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Latitude: 56.1445 / 56°8'40"N
Longitude: -4.3803 / 4°22'49"W
OS Eastings: 252209
OS Northings: 697195
OS Grid: NS522971
Mapcode National: GBR 0T.JZXX
Mapcode Global: WH3MN.PTBF
Plus Code: 9C8Q4JV9+QV
Entry Name: Gartmore, the Square, Black Bull Hotel
Listing Date: 4 May 2006
Source: Historic Scotland
Source ID: 398421
Historic Scotland Designation Reference: LB50416
Building Class: Cultural
Location: Port Of Menteith
Electoral Ward: Trossachs and Teith
Parish: Port Of Menteith
Traditional County: Perthshire
Loch Lomond And Trossachs National Park Planning Authority
Substantial late 18th / early 19th century 3-storey, 3-bay public house. Prominently situated on The Square in the heart of the planned estate village of Gartmore, which was laid out by Nicol Graham and his descendents in the 18th century. Probably built as an inn, it is the only 3-storey building in Gartmore and one of the most imposing. It has good streetscape and historical value. Despite the loss of its slate roof and stacks, the exterior remains relatively unaltered and as an inn, it has played a prominent role in the social history of Gartmore.
Symmetrical principal (NE) elevation of central door flanked by single windows. Lower 2-storey M-pile wing to rear (SW) with later single storey, flat-roofed entrance added to side (NW) elevation, providing access from Main Street to the public bar. Long single storey 20th century extension to SE.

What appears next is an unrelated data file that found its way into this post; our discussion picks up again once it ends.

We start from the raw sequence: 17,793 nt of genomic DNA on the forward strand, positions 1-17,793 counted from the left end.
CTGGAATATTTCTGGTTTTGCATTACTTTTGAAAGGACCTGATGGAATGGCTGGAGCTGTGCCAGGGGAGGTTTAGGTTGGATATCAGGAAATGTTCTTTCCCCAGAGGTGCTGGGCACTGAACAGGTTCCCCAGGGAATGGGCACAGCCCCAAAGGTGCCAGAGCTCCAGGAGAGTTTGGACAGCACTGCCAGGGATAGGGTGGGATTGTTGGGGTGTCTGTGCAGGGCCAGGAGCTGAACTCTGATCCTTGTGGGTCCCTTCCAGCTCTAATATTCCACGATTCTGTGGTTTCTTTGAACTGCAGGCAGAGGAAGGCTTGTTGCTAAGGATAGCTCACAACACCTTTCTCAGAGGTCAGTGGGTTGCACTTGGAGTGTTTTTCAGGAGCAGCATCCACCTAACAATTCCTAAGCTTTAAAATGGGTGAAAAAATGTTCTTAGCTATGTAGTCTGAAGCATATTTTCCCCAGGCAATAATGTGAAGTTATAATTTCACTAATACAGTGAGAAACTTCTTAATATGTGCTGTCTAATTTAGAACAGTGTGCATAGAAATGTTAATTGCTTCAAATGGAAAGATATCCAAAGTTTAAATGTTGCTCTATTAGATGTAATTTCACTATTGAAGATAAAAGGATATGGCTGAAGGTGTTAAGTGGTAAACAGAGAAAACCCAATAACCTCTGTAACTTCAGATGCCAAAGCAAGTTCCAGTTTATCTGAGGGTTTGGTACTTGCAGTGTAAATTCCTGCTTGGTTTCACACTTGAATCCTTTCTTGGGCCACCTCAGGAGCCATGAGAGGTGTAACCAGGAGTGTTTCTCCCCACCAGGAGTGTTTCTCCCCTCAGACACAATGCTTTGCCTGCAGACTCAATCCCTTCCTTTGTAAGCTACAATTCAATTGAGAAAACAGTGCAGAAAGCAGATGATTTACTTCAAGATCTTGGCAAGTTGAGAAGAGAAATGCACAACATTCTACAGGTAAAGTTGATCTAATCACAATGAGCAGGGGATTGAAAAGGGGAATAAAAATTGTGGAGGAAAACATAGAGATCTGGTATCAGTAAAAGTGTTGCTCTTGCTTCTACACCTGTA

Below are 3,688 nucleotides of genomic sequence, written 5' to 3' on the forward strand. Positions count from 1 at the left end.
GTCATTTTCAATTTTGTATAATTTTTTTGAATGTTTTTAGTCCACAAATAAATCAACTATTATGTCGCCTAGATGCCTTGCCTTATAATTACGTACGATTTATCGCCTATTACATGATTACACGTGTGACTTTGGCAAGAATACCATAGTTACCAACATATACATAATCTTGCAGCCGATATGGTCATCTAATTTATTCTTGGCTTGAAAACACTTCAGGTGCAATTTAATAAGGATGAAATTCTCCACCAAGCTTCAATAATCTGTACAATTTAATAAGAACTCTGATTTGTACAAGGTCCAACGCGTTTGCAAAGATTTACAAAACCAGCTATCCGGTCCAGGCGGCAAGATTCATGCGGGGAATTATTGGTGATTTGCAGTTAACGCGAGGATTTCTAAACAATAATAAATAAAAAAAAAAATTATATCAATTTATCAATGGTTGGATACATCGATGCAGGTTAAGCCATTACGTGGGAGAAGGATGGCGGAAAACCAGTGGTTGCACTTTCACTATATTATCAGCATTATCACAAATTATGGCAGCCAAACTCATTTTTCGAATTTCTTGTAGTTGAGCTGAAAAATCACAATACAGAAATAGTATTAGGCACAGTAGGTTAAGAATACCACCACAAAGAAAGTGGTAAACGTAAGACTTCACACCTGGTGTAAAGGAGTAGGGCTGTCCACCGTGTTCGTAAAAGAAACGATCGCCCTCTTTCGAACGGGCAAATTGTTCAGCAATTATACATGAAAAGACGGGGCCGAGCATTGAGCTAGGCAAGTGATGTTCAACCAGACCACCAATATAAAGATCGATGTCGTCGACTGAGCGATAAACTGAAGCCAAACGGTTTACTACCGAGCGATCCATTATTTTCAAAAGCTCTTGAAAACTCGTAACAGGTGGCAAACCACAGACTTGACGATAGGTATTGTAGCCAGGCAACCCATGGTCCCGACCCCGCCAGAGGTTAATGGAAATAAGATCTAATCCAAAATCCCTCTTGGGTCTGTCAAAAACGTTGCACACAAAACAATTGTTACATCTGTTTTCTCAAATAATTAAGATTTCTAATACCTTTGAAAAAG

The interior has been comprehensively modernised. It comprises a public bar, lounge bar, restaurant and function room (in 20th century extension).
Roughcast with painted cills, base course, corner margins and band course with sign to centre. 4-pane timber sash and case windows with fenestration diminishing through the storeys. 2-leaf timber panelled front door with 4-pane fanlight, modern glazed timber inner door. Pitched roofs throughout with modern concrete tiles, graded grey slates to wing to rear. Roughcast coped gablehead stacks with yellow circular clay cans to rear wing. Timber bargeboards to main block. Some cast-iron rainwater goods.
The Black Bull is the only surviving public house in Gartmore (the other was The Vulcan now in domestic use, see separate listing). The Black Bull belonged to the Gartmore Estate until the early 1950s, when the estate was divided up and sold off.
The building has undergone a series of changes over the years. The earliest 19th century postcard shows the pub exterior of exposed random rubble with raised margins to the windows, which were 12-pane rather than 4. On the NW (street) elevation there was a forestair with pend to right - possibly providing access to stables behind. This arrangement was later replaced with a striking recessed keystoned doorpiece with side lights and large semicircular fanlight. The slate roof and stacks of the principal block were removed in the 1980s. The earliest 19th century postcard shows the publican was James Keir, who, according to the sign across the band course, was licensed to sell 'wine and spirits, porter and ales'.
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